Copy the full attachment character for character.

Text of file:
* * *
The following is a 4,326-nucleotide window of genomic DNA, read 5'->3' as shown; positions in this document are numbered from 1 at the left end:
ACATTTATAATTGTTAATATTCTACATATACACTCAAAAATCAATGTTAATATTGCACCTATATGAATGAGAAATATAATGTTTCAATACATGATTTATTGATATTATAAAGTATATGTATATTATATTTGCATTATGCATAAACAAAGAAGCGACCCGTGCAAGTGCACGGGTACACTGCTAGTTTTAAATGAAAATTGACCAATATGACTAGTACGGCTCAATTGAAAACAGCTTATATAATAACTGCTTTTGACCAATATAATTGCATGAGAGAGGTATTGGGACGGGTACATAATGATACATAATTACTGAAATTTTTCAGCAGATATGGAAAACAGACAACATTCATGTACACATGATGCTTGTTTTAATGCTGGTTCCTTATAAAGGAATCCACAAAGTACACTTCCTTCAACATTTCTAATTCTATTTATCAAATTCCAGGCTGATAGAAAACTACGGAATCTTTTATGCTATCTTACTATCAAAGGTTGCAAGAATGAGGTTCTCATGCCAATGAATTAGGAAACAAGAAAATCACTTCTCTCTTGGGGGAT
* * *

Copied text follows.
The following is a 4,326-nucleotide window of genomic DNA, read 5'->3' as shown; positions in this document are numbered from 1 at the left end:
ACATTTATAATTGTTAATATTCTACATATACACTCAAAAATCAATGTTAATATTGCACCTATATGAATGAGAAATATAATGTTTCAATACATGATTTATTGATATTATAAAGTATATGTATATTATATTTGCATTATGCATAAACAAAGAAGCGACCCGTGCAAGTGCACGGGTACACTGCTAGTTTTAAATGAAAATTGACCAATATGACTAGTACGGCTCAATTGAAAACAGCTTATATAATAACTGCTTTTGACCAATATAATTGCATGAGAGAGGTATTGGGACGGGTACATAATGATACATAATTACTGAAATTTTTCAGCAGATATGGAAAACAGACAACATTCATGTACACATGATGCTTGTTTTAATGCTGGTTCCTTATAAAGGAATCCACAAAGTACACTTCCTTCAACATTTCTAATTCTATTTATCAAATTCCAGGCTGATAGAAAACTACGGAATCTTTTATGCTATCTTACTATCAAAGGTTGCAAGAATGAGGTTCTCATGCCAATGAATTAGGAAACAAGAAAATCACTTCTCTCTTGGGGGAT